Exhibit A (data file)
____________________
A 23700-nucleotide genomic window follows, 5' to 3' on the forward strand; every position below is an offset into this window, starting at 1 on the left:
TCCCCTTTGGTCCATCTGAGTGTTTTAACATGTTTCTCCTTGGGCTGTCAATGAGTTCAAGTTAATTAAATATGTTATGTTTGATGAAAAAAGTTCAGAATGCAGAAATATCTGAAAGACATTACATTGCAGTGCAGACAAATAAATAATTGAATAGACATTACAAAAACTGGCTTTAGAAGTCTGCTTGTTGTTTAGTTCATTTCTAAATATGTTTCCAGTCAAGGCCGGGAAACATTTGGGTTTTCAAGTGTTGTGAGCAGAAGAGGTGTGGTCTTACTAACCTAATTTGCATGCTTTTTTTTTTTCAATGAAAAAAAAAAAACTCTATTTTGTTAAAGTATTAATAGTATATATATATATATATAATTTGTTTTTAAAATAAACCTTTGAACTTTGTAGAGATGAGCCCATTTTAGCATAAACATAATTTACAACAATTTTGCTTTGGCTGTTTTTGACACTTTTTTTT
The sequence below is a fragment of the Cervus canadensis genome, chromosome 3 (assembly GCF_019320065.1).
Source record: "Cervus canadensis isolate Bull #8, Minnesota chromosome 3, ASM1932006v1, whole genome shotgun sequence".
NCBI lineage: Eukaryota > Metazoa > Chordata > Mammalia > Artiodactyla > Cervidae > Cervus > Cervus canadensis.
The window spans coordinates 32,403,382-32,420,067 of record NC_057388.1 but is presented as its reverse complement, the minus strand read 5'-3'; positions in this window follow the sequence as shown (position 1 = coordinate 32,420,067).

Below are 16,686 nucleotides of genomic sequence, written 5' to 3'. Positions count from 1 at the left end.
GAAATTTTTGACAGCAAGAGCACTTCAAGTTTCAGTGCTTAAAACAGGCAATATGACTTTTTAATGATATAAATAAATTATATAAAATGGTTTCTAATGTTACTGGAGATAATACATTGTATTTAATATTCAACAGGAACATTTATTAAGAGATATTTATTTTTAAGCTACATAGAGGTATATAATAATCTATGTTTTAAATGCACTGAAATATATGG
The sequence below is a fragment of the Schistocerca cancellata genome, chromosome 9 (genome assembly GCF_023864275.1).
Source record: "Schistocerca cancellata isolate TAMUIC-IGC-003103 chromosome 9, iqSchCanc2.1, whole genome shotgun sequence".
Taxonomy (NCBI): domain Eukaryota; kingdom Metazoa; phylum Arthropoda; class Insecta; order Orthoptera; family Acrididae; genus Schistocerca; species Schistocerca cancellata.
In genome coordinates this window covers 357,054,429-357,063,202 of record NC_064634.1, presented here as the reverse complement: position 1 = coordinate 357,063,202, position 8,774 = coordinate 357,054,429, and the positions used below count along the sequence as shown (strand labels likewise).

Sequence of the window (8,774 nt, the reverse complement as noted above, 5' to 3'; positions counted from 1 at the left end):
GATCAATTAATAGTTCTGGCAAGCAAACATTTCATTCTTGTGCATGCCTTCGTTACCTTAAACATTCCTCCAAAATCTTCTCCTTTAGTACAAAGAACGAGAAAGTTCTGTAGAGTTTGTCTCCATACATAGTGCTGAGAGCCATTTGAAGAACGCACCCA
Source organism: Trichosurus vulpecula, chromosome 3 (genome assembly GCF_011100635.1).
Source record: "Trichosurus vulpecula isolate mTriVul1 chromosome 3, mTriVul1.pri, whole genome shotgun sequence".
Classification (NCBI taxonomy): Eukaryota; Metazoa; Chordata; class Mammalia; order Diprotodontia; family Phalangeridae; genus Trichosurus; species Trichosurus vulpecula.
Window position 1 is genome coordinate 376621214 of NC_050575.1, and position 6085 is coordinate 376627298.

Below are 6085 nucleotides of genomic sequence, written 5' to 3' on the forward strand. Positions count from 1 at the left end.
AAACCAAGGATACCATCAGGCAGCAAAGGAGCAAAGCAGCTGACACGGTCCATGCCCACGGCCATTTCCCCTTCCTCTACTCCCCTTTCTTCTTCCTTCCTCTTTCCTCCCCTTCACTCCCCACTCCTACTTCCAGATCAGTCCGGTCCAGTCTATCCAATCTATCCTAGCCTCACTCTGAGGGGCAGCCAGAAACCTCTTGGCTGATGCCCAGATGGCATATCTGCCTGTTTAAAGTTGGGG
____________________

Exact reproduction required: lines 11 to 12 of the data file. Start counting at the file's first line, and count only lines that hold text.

Taxonomy (NCBI): domain Eukaryota; kingdom Metazoa; phylum Arthropoda; class Insecta; order Orthoptera; family Acrididae; genus Schistocerca; species Schistocerca cancellata.
In genome coordinates this window covers 357,054,429-357,063,202 of record NC_064634.1, presented here as the reverse complement: position 1 = coordinate 357,063,202, position 8,774 = coordinate 357,054,429, and the positions used below count along the sequence as shown (strand labels likewise).